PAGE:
Sentry #1 review



Jeff Lemire and Kim Jacinto reintroduce readers to the Sentry in a solid debut issue.

What if Superman always saved the day, but his heroic adventures took place exclusively inside Clark Kent’s head and, in reality, the only things soaring through the air are the burger patties Clark flips at his day job? Such is the premise of Marvel’s new Sentry series courtesy of writer Jeff Lemire and artist Kim Jacinto–the best take on the tragic life of Bob Reynolds to date!

Following his return in the pages of rising star Donny Cates’ recent Doctor Strange run, Reynolds is doing his best to live a mild-mannered life and not lose control. Because while an out-of-control Bruce Banner eventually tires himself out smashing, the arrival of the Sentry can also mean the release of the hero’s alter ego: the monstrous Void. Fortunately, that won’t happen so long as Bob uses the Confluctor to travel into the fantastical world within his mind once every 24 hours.This world according to Bob is like something from DC Comics’ silver age with a horrific twist. You may have the Void turning every shadow in fake New York City into twisted monstrosities, but you’ve also got the Sentry’s trusted sidekicks: Scout, Sentress and Watchdog.

And yes, you better believe Watchdog is a feisty, flying canine with a cape!It may sound like a lot–and even confusing considering Bob is three beings in one, but it all works with a writer as talented as Lemire at the helm. The creator responsible for Essex County and Sweet Tooth (among many other critically acclaimed works) may not have dreamed up the Sentry, but this debut issue has Lemire’s fingerprints all over it.

Lemire chooses to reintroduce readers to the Sentry’s world (or worlds) as he puts us in Bob’s shoes for the day. We begin with the Moon-shattering action that comes with being Marvel’s answer to the man of steel, then slowly descend into the humbling reality the hero slogs through in between his escapes via the Confluctor. Is this out-of-shape, disheveled cook really the hero he pretends to be? And in a very Black Mirror-like move, did he really make his crush at the diner into his fantasy world sidekick?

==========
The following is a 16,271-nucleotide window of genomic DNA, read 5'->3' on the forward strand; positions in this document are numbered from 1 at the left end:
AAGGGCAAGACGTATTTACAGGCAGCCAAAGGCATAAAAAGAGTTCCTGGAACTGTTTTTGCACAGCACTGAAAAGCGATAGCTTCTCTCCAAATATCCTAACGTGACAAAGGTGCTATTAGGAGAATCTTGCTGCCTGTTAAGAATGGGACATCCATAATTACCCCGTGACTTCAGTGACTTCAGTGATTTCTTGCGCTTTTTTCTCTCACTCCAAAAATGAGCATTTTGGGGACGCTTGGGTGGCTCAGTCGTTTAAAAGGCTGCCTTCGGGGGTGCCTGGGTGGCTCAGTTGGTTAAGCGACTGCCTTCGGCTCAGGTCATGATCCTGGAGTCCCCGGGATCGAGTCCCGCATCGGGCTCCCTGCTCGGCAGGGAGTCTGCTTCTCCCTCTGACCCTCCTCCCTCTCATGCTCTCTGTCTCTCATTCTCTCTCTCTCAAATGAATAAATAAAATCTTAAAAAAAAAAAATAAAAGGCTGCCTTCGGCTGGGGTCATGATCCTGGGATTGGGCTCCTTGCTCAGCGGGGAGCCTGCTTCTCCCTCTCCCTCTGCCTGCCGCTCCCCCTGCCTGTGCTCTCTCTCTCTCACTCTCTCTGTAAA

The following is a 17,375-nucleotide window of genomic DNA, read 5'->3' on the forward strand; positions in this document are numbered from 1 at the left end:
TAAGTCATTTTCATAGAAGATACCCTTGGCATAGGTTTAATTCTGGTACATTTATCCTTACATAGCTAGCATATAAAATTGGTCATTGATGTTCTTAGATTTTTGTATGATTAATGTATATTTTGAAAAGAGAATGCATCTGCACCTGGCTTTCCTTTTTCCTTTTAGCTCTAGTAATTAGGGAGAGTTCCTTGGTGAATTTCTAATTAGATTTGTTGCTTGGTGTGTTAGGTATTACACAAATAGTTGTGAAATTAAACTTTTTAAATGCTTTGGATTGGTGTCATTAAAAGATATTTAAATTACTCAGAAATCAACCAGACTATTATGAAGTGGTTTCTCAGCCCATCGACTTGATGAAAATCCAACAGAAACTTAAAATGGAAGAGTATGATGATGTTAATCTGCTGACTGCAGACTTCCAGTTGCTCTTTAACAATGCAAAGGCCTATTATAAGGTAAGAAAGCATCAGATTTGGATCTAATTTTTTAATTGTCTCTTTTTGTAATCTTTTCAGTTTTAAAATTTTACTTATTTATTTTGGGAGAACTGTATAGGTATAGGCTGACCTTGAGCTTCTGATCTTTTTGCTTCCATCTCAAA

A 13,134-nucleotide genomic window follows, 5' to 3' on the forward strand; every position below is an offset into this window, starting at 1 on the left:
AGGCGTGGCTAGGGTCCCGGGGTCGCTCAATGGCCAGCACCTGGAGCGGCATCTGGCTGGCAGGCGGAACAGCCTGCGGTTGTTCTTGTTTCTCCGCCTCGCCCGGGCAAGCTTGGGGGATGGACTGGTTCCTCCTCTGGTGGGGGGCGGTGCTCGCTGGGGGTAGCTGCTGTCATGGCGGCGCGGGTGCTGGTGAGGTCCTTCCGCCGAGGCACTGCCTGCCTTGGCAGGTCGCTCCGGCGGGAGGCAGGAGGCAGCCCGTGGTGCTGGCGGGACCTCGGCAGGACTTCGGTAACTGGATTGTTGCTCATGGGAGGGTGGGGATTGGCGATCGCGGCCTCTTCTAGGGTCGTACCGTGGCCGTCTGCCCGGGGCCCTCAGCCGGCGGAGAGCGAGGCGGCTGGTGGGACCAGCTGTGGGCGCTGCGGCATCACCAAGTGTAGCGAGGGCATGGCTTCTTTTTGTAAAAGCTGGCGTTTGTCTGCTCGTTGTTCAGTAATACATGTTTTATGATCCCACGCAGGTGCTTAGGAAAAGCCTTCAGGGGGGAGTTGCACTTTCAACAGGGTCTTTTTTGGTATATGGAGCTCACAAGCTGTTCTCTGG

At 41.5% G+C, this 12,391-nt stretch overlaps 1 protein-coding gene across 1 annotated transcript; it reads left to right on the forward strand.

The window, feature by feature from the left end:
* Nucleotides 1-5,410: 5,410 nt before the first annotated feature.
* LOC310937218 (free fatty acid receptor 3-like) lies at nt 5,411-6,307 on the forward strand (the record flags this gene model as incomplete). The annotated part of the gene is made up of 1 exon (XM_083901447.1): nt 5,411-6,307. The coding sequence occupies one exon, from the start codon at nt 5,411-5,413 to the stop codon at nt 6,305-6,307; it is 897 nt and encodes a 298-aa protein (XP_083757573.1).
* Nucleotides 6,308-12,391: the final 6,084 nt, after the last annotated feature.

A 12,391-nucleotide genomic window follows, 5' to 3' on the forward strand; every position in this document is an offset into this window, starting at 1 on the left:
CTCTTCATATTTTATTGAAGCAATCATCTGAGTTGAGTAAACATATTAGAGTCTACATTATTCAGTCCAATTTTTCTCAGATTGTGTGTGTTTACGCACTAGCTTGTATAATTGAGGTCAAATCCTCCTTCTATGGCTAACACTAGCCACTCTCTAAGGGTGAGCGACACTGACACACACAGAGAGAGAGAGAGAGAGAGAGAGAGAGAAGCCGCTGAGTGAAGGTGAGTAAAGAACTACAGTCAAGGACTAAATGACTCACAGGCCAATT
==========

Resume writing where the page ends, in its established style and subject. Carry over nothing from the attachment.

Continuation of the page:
Perhaps the world is right to fear Bob…

But then, those character flaws are what remind readers this isn’t Superman and they definitely aren’t in the DC Universe–this is classic Marvel Comics.And speaking of Marvel style, let’s talk about Sentry #1’s art. Following the epic action that kicks off this issue, Jacinto’s artwork becomes more grounded, forcing readers to confront Bob’s less-than-superheroic figure and the tragic burden etched into his sunken face. Heck, Jacinto’s Bob and the supporting characters that surround him in the real world visually wouldn’t be out of place in Lemire’s Essex County–that’s how grounded these visuals are.

I don’t think it’s a spoiler to say things never go Bob’s way, despite his best efforts. This issue’s shocking conclusion has me very excited for what awaits us in this unique addition to Marvel’s revitalized line.

I’ve never been a big fan of the Sentry–or the Void– as writers’ use of the characters often left me frustrated or underwhelmed. And yes, even confused… did you know the X-Men’s leader (and non-telepath) Cyclops kept a piece of the Void locked away in his brain? Comics! But as I’m constantly impressed by Lemire’s inventiveness as a writer, I gave this relaunch a go and the results–as you’ll see in the review box below–are fantastic. Marvel’s got the makings of something special here, so take a chance and follow the Golden Guardian into a fantastical world where everything always works out in the end.

Just kidding–it’s going to get ugly and that’s what makes it so hard to turn away!

Sentry #1
Is it good?
Both inspiring and terrifying, Sentry is as complex as the hero from which it gets its name.
A perfect reintroduction to the tragic world of Bob Reynolds.
Jeff Lemire and Kim Jacinto deliver a flawed hero in the proud Marvel tradition.
Only one issue in and already the best take on the Sentry to date!
Watchdog! Ark! Ark!
10
Fantastic

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